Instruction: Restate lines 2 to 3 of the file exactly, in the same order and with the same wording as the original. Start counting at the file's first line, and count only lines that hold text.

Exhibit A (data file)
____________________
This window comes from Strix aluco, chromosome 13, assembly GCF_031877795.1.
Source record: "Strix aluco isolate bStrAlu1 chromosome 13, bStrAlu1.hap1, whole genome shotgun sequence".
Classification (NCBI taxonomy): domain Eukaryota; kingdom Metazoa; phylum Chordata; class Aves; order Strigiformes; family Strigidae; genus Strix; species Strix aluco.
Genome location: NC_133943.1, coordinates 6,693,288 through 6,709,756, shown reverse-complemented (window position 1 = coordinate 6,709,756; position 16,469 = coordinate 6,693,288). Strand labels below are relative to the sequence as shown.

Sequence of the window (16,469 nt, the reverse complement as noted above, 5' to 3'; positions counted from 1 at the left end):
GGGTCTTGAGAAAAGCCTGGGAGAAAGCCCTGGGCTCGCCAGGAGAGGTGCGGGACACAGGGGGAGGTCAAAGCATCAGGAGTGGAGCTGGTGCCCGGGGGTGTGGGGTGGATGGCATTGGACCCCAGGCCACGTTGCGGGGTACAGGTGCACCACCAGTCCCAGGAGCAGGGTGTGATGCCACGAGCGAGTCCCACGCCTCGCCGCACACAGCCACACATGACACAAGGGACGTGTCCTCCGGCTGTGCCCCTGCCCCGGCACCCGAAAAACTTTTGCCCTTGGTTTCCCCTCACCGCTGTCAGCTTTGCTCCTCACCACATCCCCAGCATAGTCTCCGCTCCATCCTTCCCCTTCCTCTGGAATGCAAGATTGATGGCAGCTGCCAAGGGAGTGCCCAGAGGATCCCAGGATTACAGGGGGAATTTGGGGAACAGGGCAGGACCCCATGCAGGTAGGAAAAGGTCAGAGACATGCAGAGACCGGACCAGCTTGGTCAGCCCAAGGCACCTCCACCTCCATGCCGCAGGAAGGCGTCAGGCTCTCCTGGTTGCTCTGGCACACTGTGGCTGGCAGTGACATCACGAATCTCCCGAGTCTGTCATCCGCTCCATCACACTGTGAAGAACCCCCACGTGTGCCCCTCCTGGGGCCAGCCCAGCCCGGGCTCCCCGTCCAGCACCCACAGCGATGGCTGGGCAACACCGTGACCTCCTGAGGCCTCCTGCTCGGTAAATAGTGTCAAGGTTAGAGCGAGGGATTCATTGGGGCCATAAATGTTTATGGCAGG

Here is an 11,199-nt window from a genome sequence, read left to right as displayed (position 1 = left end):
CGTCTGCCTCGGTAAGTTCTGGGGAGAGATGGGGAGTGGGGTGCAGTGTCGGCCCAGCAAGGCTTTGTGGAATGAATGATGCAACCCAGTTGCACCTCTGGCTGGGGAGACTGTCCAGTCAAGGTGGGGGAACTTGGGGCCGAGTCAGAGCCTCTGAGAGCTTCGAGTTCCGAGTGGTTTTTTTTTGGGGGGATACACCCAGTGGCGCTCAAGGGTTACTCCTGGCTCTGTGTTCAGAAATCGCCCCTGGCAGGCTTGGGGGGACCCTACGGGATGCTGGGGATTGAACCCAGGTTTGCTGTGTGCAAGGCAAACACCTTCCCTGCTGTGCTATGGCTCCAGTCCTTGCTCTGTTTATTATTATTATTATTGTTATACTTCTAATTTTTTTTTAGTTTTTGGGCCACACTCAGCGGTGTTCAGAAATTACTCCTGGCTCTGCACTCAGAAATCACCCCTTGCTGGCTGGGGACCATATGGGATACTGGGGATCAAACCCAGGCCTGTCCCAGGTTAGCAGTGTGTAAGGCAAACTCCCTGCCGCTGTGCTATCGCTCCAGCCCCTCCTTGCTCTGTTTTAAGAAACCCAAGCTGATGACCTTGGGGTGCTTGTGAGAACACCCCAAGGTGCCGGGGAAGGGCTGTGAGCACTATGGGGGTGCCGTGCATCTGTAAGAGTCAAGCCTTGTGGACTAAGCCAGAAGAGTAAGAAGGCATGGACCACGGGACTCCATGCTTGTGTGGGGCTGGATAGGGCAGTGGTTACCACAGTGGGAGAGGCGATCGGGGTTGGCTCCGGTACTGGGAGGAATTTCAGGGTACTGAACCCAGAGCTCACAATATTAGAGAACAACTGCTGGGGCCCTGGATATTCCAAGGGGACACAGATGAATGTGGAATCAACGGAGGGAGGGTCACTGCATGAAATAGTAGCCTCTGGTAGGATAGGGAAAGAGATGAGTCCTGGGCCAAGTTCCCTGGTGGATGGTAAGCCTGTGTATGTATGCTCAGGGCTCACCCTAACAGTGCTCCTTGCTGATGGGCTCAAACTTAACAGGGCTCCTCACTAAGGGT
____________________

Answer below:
Source record: "Strix aluco isolate bStrAlu1 chromosome 13, bStrAlu1.hap1, whole genome shotgun sequence".
Classification (NCBI taxonomy): domain Eukaryota; kingdom Metazoa; phylum Chordata; class Aves; order Strigiformes; family Strigidae; genus Strix; species Strix aluco.